Mary Walker: To b(log) or not to b(log) |

Mary Walker: To b(log) or not to b(log)

Mary Walker

Editor’s note: Routt County resident Mary Walker volunteers at the Tasaru Girls Rescue Centre in Narok, Kenya. The center provides a safehouse for Maasai girls who have escaped or been rescued from female genital mutilation and forced childhood marriage. Walker’s updates from Kenya appear periodically in the Steamboat Today.

I have a new work motto now that I have started a blog to disseminate information about my efforts to assist Maasai girls in Kenya that have been rescued from female genital mutilation and forced childhood marriage: You can make some of the people happy all of the time (they are my favorite!), you can make some of the people happy some of the time and hopefully the rest of the people are happy at some point during the rest of the time.

Two years ago, when I first traveled to the Tasaru Girls Rescue Centre in Narok, Kenya, I sent a short letter to my family and closest friends telling them that I was going there to volunteer for a month. This letter generated a decent amount of interest, and even some donations to help the rescue center. When I returned home, I dutifully sent a letter to everyone again describing my experiences, I think with a photo or two included. At 40-cents-plus a pop, this got pretty expensive!

On subsequent trips to Kenya, I decided to use e-mail technology to make my communications more efficient and a whole lot cheaper. I still need to send snail mail letters to those whom I did not have an e-mail address for. But as a “woman of a certain age” (i.e. just old enough to have avoided getting my computer training in school), I have to admit that I began to find e-mail really great. And because there is Internet access at the rescue center when I am in Kenya, I could easily send out e-mails from there – wow! For a woman of a certain age, what a nifty piece of technology!

As my involvement in the rescue center has grown, specifically now that I administer a nonprofit fund to assist girls from Tasaru when they complete secondary school and must leave the center, so have my communication needs skyrocketed. Due in large part to the interest generated by articles of my experiences published in the Steamboat Pilot & Today, I routinely get communications from complete strangers. And instead of letters every few months to friends, family and a handful of financial donors, I now have more than 150 regular and repeat donors to the nonprofit fund, sponsors of specific girls from Tasaru, a growing number of friends, and my family to keep up to speed with how their donations are being used to support girls from the rescue center. And for every friend, donor or family member who wants to know how things are going for the girls in Kenya, there are usually a handful more, through word of mouth, who want in on the effort to improve these wonderful girls’ lives. Communication is now a daily priority.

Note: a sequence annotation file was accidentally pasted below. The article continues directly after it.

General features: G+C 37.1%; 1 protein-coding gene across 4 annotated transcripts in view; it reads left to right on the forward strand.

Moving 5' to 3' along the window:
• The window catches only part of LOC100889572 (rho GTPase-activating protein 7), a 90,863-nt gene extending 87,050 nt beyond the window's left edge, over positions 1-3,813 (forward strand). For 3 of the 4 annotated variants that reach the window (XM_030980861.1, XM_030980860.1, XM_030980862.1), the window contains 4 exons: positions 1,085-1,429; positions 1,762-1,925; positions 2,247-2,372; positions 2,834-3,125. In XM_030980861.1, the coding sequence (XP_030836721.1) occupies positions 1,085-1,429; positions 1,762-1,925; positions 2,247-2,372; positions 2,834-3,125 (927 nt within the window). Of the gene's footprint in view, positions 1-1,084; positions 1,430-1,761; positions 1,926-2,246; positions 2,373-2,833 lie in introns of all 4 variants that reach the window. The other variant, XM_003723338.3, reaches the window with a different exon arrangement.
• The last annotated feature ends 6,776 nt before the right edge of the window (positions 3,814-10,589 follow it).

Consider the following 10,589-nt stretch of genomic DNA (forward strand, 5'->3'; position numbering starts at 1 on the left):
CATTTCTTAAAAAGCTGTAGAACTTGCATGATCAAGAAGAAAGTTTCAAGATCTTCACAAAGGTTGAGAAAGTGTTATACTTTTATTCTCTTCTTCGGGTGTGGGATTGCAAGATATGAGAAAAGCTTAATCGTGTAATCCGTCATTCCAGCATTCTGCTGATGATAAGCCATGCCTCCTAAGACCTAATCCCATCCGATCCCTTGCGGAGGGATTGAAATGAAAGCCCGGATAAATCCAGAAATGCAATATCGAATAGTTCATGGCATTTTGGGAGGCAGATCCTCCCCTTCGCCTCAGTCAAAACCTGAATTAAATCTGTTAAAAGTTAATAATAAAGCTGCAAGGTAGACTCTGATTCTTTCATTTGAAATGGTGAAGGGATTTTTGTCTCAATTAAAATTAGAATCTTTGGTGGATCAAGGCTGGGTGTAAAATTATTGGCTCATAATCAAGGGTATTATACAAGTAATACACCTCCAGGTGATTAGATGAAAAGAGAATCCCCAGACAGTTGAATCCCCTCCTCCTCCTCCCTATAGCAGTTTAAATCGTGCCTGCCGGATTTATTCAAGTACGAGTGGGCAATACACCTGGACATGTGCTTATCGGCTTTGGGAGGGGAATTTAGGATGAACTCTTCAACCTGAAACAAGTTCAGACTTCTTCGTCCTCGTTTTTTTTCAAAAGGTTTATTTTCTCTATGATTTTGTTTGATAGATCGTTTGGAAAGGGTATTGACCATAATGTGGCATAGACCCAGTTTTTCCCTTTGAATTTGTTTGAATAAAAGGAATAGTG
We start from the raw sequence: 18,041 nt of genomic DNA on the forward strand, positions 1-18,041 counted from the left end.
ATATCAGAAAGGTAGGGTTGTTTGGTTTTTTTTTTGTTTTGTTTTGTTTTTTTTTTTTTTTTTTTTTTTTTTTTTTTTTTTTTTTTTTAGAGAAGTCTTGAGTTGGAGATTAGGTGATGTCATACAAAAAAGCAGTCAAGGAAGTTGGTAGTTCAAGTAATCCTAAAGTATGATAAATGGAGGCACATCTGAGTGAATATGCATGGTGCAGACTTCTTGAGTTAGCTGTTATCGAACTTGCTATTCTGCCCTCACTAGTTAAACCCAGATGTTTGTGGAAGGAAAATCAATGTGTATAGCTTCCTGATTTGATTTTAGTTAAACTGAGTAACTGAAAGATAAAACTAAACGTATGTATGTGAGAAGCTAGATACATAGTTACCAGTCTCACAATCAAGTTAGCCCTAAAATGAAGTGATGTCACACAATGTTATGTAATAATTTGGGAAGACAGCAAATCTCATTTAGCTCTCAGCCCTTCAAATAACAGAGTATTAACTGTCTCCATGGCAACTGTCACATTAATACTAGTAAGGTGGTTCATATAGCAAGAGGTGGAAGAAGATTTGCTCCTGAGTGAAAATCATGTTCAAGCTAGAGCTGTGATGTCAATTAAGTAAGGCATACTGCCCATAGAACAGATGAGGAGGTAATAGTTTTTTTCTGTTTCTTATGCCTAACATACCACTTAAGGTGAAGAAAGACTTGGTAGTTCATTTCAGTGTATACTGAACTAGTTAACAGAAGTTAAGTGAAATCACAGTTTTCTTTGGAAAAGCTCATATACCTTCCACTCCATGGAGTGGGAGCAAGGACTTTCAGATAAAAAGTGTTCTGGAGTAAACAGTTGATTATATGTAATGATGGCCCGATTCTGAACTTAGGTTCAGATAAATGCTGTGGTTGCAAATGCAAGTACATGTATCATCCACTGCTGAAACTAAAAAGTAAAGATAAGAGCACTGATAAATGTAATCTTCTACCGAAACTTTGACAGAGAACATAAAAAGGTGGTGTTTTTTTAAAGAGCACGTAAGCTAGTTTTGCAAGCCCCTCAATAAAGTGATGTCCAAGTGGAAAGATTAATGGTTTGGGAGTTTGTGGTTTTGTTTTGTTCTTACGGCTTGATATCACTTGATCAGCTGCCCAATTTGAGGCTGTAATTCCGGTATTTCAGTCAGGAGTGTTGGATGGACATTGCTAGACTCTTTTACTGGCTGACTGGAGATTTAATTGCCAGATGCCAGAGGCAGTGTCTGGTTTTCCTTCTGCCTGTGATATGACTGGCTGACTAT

But mention the word “blog” as a personal means of communication to a woman of a certain age (unless it’s Arianna Huffington or Tina Brown) or lots of other people, and you will probably get a lukewarm response.

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But blog I must. In my defense, I must be able to refer the growing number of strangers who contact me wanting information about the rescue center or how to make a donation to the nonprofit fund to something quick and easy to access. Let’s face it; most people lose phone numbers written on sticky notes, and e-mail addresses, with their goofy makes-no-sense string of letters and numbers, don’t fare much better. It is wonderful to be stopped in the grocery store by someone I don’t know, and many I do, who want information about Tasaru, the girls there or how they can help. Wonderful! And I’m learning just how important it is to never let these opportunities pass because each such encounter could mean that one more girl from Tasaru has a fighting chance.

I made a point of sending out an e-mail telling people about my Web site/blog. Reactions have ranged from “awesome” (one of those people who you can please all the time) to “I’m not really a blog person” (one of those whom I will need to please at another time). I know the pitfalls: People think I will expect them to dutifully check my blog for information about the weather in Kenya, what I had for supper (the same thing I had for supper last night: ugali and cabbage) and how many girls have malaria. People will think I’ve just unloaded a major responsibility – that of composing personable, interesting e-mails and letters – in exchange for long-winded impersonal blog entries.

But in my defense, I must strive forward with my blog because it will mean incredibly more efficient communication that will benefit the girls at Tasaru so much more. I ask only that people give it a chance, take the time to look at all of the information about female genital mutilation and the statistics about girls and education, check out all of the photos that I am able to include, and then pass it along to a friend or share it with a book club or church group. Oh, that’s